Free Newsletters - Space - Defense - Environment - Energy - Solar - Nuclear
..
. 24/7 Space News .




STELLAR CHEMISTRY
Fledgling supernova remnant reveals neutron star's secrets
by Staff Writers
Madison WI (SPX) Dec 08, 2013


Sebastian Heinz.

With the help of NASA's Chandra X-ray Observatory and the Australia Telescope Compact Array, an international team of astronomers has identified the glowing wreck of a star that exploded a mere 2,500 years ago - the blink of an eye in astronomical terms.

The observations, made by a team led by University of Wisconsin-Madison astronomy professor Sebastian Heinz, reveal an astrophysical novelty of the Milky Way: a glowing nebula created when the star exploded and, inside of it, the collapsed core of the exploded star, a neutron star, still clinging to its former companion star. It is the only known example of such a system in our galaxy.

The new observations are reported Dec. 3 in the Astrophysical Journal and are important because they provide a unique laboratory to test key theories of stellar evolution, especially about the stage of a star's life just after most of it has been obliterated in a supernova explosion.

Situated in the plane of the Milky Way some 24,000 to 30,000 light years from Earth in the constellation Circinus, the neutron star Heinz and his colleagues studied is dubbed Circinus X-1. It is what astronomers call an X-ray binary, a system where an evolving star and a black hole or neutron star closely orbit one another and produce X-rays as material from the evolving star spirals in to its denser companion and is heated to very high temperatures.

Most X-ray binaries are quite old and no longer have a supernova remnant. To find the shell of ionized gas that marks the supernova blast that created the X-ray binary system is a rarity, according to Heinz. "It basically creates the historical record of that explosion. They don't last very long, so they are quite accurate clocks for finding things that are recent," says Heinz.

"This particular remnant is only about 2,500 years old, which makes the system the youngest known X-ray binary," Heinz explains, referring to the two-star system that is among the most luminous sources of X-rays in the galaxy. "In terms of a human lifetime, it would be roughly akin to a newborn just a few days old," adds Paul Sell, a former UW-Madison graduate student involved in the study.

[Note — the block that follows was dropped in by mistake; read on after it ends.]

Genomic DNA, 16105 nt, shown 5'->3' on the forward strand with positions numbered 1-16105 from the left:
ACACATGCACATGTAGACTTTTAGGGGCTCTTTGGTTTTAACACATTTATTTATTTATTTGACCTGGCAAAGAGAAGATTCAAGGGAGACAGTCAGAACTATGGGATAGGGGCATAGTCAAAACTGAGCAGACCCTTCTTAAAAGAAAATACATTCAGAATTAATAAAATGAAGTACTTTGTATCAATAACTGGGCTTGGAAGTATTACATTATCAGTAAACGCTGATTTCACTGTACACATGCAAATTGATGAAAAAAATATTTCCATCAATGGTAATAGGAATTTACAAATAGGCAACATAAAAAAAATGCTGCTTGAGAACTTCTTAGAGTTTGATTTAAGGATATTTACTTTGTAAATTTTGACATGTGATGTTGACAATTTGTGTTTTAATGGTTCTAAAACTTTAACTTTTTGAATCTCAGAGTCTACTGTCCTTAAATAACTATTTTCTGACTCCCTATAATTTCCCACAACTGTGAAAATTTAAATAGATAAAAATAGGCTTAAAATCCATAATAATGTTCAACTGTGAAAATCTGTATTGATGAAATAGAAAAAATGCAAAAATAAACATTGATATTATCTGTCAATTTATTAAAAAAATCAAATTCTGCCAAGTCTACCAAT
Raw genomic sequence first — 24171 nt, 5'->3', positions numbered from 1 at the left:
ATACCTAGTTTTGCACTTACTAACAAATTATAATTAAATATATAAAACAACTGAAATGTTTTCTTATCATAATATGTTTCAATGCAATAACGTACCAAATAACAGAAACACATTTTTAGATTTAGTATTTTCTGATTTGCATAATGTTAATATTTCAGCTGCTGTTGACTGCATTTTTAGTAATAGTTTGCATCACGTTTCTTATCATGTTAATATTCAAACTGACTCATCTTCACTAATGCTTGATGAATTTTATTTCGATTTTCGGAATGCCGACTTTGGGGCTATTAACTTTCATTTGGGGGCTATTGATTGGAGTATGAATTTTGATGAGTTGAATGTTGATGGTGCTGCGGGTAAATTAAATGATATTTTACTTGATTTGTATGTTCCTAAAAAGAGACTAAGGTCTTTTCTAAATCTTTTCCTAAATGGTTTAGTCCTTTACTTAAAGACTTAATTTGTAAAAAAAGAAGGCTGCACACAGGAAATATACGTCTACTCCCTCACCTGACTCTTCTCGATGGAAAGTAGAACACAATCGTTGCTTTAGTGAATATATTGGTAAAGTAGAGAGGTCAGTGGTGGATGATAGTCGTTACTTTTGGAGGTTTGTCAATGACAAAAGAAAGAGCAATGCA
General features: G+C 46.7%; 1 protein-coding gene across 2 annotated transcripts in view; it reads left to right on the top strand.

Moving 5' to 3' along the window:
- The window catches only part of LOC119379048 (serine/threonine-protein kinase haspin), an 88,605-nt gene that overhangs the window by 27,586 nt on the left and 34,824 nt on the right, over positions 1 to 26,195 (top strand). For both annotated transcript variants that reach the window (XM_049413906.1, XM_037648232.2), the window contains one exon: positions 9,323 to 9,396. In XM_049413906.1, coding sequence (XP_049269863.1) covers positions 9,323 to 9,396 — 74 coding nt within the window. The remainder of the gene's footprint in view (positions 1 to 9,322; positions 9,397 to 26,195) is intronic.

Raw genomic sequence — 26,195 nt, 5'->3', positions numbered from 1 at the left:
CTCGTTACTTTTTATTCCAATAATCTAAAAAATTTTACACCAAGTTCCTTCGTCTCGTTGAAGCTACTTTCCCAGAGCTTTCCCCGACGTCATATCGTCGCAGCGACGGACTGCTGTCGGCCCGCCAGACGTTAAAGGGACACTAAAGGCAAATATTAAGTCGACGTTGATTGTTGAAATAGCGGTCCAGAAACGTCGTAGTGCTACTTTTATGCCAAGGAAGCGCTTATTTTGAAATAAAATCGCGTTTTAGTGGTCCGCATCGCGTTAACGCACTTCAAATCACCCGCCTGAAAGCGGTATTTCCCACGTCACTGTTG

When a once-massive star explodes as a supernova, it creates either a black hole or a neutron star, a condensed, rapidly-spinning cinder with extraordinary gravitational pull. Most neutron stars, which pack the mass of about 1.4 suns into a ball just 20 or so kilometers in diameter, exist in isolation. "In the Milky Way, there are only about a hundred other neutron stars we are aware of that have held onto their companion stars," Heinz notes.

It is much rarer still to observe the hallmark of a supernova explosion, the glowing cloud of ionized gas created by the shock wave of the blast as it crashes into the interstellar gas around the stars. "The shock wave from a supernova can only be seen for about 100,000 years or so before it dissipates and merges with the rest of the gas and dust around it in space," says Sell. "This is only a small fraction of the lifetime of an X-ray binary, making the chance to find one in this early phase of its life very small."

"The fact that we have this remnant along with the neutron star and its companion means we can test all kinds of things," says Heinz. "Our observations solve a number of puzzles both about this object and the way that neutron stars evolve after they are born. For example, the unusual elliptical orbit on which these two stars swing around each other is exactly what you would expect for a very young X-ray binary," notes Heinz.